Laser experiments reveal strange properties of superfluids

December 22, 2006
Laser experiments reveal strange properties of superfluids
Princeton University researchers used lasers to model colliding shock waves in superfluids. Credit: Jason Fleischer/Princeton University

Princeton University electrical engineers are using lasers to shed light on the behavior of superfluids -- strange, frictionless liquids that are difficult to create and study. Their technique allows them to simulate experiments that are difficult or impossible to conduct with superfluids.

The odd behavior of particles in superfluids, which move together instead of at random, has been observed in light waves that pass through certain materials known as nonlinear crystals. The team relied on this underappreciated correlation to use laser light as a substitute, or model, for superfluids in experiments. Their results will be published in the January 2007 issue of Nature Physics.

Their work could heighten the current understanding of condensed matter physics as well as lead to advances in sensor technology, atomic trapping and optical communications.

"Once you realize you can use light to model a superfluid, a new world opens up," said Jason Fleischer, a Princeton assistant professor of electrical engineering who led the team. "An entire field of physics is interested in studying the dynamics of superfluids, but the experiments are difficult to do. It's a lot easier to conduct the experiments with lasers."

Fleischer and Princeton Engineering graduate students Wenjie Wan and Shu Jia validated their technique by generating results that matched data from previous superfluid experiments. They went on to study superfluid waves and interactions that had not been considered before, either theoretically or experimentally. For instance, they explored the collisions of circular waves similar to those created by drops of water falling into a puddle.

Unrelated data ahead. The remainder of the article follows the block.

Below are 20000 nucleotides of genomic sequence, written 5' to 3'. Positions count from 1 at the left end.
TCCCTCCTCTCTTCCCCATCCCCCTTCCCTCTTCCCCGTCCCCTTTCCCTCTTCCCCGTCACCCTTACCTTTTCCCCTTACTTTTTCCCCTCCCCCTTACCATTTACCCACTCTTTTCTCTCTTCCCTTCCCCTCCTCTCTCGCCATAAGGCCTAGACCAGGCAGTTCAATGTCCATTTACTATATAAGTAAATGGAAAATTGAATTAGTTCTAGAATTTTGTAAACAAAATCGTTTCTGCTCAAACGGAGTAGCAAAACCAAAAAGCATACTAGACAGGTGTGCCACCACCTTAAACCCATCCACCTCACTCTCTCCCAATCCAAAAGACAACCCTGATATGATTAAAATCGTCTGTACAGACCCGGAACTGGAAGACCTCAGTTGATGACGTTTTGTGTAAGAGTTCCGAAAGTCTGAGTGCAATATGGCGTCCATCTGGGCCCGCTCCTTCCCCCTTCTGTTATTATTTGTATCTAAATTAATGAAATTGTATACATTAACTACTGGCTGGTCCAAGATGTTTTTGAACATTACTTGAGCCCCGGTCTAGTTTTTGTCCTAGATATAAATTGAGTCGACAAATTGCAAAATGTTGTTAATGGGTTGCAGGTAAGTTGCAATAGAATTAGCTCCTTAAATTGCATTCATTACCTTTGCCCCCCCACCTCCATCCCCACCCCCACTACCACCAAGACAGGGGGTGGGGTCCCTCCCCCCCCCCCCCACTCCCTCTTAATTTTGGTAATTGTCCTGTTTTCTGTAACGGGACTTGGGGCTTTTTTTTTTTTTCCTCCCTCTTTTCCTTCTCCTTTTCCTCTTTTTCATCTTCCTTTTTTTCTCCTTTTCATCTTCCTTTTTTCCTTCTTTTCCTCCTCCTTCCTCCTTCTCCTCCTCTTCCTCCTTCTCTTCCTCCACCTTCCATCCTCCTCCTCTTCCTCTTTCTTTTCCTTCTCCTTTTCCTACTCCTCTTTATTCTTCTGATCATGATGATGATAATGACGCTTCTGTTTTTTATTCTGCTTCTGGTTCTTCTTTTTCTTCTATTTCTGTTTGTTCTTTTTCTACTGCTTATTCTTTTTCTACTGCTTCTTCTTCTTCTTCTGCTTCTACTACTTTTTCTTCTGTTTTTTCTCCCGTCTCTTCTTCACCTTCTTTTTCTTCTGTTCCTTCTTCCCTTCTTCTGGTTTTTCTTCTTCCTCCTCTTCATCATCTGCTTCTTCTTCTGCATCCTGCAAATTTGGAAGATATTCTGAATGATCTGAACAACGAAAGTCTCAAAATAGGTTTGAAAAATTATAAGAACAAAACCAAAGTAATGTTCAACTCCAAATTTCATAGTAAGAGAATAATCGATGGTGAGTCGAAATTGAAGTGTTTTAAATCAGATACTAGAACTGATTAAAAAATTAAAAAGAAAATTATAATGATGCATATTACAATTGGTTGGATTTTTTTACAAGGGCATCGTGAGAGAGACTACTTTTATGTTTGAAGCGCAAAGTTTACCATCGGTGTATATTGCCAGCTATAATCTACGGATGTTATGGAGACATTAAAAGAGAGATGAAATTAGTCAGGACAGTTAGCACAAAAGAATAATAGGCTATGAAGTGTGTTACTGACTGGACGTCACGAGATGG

"Shock waves are an example of a bigger picture idea," Fleischer said. He plans to explore other superfluid phenomena in future optical experiments.

Citation: Wan, Jia and Fleischer. Dispersive, superfluid-like shock waves in nonlinear optics. Nature Physics. January 2007. doi: 10.1038/nphys486.

Source: Princeton University

Explore further: At near absolute zero, molecules may start to exhibit exotic states of matter

Related Stories

How does order emerge?

March 13, 2015

German scientists from the MPQ, LMU, and the FUB analyze how fast order can appear in a quantum-mechanical system.

Recommended for you

Two spin liquids square off in an iron-based superconductor

August 5, 2015

Despite a quarter-century of research since the discovery of the first high-temperature superconductors, scientists still don't have a clear picture of how these materials are able to conduct electricity with no energy loss. ...

The resplendent inflexibility of the rainbow

August 4, 2015

Children often ask simple questions that make you wonder if you really understand your subject. An young acquaintance of mine named Collin wondered why the colors of the rainbow were always in the same order—red, orange, ...

New device converts DC electric field to terahertz radiation

August 4, 2015

Terahertz radiation, the no-man's land of the electromagnetic spectrum, has long stymied researchers. Optical technologies can finagle light in the shorter-wavelength visible and infrared range, while electromagnetic techniques ...

0 comments

Please sign in to add a comment. Registration is free, and takes less than a minute. Read more

Click here to reset your password.
Sign in to get notified via email when new comments are made.